Interior Design and Management Solutions company PTID has designed the interior of the new Sydney office of gambling-led entertainment company Tabcorp in the city’s CBD. The final stage of the four-floor fitout is a full floor of open work environment cleverly utilising Agile methodologies to present a compelling and intelligent design.
September 5th, 2017
Tabcorp’s relocation to a CBD site provided an opportunity for a major cultural change. The new accommodation provides 5,400 square metres of totally open work environment supporting a diverse range of work styles based on a detailed strategic accommodation brief. PTID was given the task of designing a full floor extension to the company’s new premises with a design that was directly derived from Agile management (Scrum) methodologies.
But what exactly are Agile management methodologies? Agile training specialist CPrime describes the process as “a disciplined project management process that encourages frequent inspection and adaptation, a leadership philosophy that encourages teamwork, self-organization and accountability”.
The design team adopted numerous aspects of the Agile methodology in developing the concept. Given two weeks to prepare, the team took time out every two to three days to review their progress, reject unsuccessful elements and identify the minimum viable product to take forward into the next stage of the design. Karen Fairfax, Designer and Senior Associate of PTID said: “The brief from the client was articulated in very clear operational terms which gave us liberty to develop a powerful occupant experience around a highly effective workplace. The concept was presented in an evolutionary context from initial sketches to planning elements, a fully resolved floor plan followed by an animated 3D fly-through of the entire fitout. It was a compelling presentation with a strong narrative thread that leant robustness to the concept”.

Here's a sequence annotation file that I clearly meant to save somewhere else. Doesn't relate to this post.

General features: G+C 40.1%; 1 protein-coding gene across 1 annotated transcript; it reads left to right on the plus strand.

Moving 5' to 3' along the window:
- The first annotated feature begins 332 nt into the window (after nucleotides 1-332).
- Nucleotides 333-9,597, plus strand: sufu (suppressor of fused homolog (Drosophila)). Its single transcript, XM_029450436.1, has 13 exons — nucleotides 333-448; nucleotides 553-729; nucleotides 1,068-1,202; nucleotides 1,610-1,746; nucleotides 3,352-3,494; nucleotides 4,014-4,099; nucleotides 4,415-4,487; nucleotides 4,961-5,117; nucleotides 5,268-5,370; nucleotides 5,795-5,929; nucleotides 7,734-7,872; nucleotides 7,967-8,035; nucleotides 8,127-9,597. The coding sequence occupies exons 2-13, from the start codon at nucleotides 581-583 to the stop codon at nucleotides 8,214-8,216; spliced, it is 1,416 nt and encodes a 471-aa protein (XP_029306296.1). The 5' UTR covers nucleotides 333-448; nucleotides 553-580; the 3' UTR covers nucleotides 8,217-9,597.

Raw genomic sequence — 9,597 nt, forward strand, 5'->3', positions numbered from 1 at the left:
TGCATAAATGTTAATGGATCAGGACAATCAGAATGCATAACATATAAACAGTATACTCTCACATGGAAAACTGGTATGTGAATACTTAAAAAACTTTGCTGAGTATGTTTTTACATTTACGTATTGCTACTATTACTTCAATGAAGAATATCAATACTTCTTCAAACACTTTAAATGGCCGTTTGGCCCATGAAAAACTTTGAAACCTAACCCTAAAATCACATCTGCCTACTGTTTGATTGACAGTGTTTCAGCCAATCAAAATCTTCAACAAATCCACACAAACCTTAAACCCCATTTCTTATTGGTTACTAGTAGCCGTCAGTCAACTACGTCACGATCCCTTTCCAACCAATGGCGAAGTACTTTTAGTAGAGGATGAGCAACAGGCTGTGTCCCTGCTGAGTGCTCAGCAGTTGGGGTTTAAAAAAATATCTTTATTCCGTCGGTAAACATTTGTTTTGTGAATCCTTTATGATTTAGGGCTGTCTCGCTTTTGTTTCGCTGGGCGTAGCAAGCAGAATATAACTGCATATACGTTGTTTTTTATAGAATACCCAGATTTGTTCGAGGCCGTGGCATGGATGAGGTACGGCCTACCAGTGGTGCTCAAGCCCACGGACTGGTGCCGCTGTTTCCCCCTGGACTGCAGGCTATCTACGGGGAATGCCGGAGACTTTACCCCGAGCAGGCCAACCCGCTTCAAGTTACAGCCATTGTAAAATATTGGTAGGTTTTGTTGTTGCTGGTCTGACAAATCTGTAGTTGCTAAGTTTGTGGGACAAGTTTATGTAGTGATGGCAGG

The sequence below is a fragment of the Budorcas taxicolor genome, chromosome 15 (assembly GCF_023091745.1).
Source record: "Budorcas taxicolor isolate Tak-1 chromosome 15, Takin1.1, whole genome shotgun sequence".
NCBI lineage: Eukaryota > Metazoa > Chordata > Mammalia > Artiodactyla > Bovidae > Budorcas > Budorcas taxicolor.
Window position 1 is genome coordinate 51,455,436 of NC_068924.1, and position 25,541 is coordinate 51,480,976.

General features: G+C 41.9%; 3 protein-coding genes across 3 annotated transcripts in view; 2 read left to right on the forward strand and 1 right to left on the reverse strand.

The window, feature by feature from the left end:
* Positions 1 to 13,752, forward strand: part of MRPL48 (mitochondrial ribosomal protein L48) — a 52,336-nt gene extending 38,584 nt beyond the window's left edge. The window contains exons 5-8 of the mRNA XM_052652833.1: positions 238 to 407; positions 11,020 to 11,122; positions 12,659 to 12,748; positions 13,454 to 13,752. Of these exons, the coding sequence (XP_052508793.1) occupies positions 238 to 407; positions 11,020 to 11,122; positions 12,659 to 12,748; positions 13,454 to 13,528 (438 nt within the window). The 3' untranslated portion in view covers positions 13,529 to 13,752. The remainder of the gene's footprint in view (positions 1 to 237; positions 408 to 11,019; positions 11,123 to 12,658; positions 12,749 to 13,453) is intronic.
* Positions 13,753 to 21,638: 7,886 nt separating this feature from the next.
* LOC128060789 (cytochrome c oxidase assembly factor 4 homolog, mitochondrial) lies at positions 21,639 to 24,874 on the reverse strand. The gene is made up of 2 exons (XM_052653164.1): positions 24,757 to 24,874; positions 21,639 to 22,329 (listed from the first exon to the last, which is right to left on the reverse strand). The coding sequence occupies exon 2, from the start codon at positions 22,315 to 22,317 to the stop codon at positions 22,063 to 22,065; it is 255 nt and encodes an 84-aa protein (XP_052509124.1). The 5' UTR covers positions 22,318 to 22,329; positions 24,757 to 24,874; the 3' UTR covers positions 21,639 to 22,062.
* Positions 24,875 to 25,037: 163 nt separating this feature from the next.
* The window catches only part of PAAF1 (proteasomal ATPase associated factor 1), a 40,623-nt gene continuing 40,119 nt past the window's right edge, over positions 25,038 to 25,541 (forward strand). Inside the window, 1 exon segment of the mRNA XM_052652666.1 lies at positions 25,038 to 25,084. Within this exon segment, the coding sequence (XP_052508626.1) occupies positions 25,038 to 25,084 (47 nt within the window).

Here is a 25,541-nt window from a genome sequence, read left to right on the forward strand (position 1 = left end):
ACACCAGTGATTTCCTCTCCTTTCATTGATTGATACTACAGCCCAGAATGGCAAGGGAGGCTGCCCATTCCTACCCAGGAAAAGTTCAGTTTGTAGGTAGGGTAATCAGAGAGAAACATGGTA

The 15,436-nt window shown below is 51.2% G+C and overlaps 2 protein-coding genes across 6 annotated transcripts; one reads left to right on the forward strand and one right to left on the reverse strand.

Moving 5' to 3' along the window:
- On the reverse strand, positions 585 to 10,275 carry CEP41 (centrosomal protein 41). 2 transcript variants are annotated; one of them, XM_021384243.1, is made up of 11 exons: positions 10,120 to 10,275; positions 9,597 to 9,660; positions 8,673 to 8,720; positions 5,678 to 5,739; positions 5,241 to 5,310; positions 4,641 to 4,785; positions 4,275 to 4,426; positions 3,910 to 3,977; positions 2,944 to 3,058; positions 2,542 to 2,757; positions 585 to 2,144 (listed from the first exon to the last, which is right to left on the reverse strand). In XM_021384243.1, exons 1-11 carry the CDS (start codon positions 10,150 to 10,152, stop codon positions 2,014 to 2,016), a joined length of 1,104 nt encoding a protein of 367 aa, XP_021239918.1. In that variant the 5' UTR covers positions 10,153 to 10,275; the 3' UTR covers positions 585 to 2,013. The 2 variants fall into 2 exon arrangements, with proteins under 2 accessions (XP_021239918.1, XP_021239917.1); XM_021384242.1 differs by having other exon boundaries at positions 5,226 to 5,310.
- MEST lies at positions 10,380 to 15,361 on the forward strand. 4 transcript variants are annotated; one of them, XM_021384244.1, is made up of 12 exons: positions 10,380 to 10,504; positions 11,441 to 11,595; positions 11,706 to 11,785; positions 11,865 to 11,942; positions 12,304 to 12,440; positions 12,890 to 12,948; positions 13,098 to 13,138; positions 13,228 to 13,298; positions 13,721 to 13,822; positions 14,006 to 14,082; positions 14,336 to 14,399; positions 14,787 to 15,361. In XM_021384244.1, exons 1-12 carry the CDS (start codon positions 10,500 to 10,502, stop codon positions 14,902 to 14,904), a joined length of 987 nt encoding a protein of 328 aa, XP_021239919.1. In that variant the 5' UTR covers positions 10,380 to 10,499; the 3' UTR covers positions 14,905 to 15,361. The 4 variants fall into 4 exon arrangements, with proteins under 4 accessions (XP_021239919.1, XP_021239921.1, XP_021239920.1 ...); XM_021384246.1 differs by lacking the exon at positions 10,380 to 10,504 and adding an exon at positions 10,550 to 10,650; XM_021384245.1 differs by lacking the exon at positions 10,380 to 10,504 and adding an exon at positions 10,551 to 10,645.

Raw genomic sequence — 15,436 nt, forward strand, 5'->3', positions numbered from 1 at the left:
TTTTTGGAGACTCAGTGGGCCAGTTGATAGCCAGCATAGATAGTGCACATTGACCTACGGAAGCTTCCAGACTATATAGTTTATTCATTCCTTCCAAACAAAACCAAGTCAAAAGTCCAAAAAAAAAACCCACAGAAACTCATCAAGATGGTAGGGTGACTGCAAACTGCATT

Tabcorp’s floor plan responds to a highly structured series of tasks undertaken in strictly controlled timeframes by highly qualified professionals acting in defined teams with a mix of dynamic collaboration and intense concentration. The space is layered to provide a range of acoustic scenarios but with high visibility through and across the floor. Level 32 was developed as an extension to three floors of fitout previously designed by PTID with a strong brand overlay developed by PTID’s own team. “This element of the user experience was seen as a linking device between the new and the previous accommodation. The graphic design elements are a reference to the company’s sporting culture and the colours of race day and provide continuity against a backdrop of contrasting design concepts” Fairfax said.
It is projects like these, undertaking particular methodologies such as the Agile or Scrum processes that lead to the question, how do designers manage and navigate the “change management” aspect of their roles? Fairfax said: “As designers with a constant eye on the development of workplace trends, we are fortunate in being able to observe our clients operate their accommodation throughout the term of their lease. This gives us a unique perspective on how people adapt to new environments and how they adapt the environments to their needs over time. When advising clients about preparing for change, we can provide the context of the longer term to give priority to issues that are more likely to be of immediate criticality.” It is clear that the designers at PTID did not only utilize their skills as designers, but that of deep understanding of the client and environment itself.
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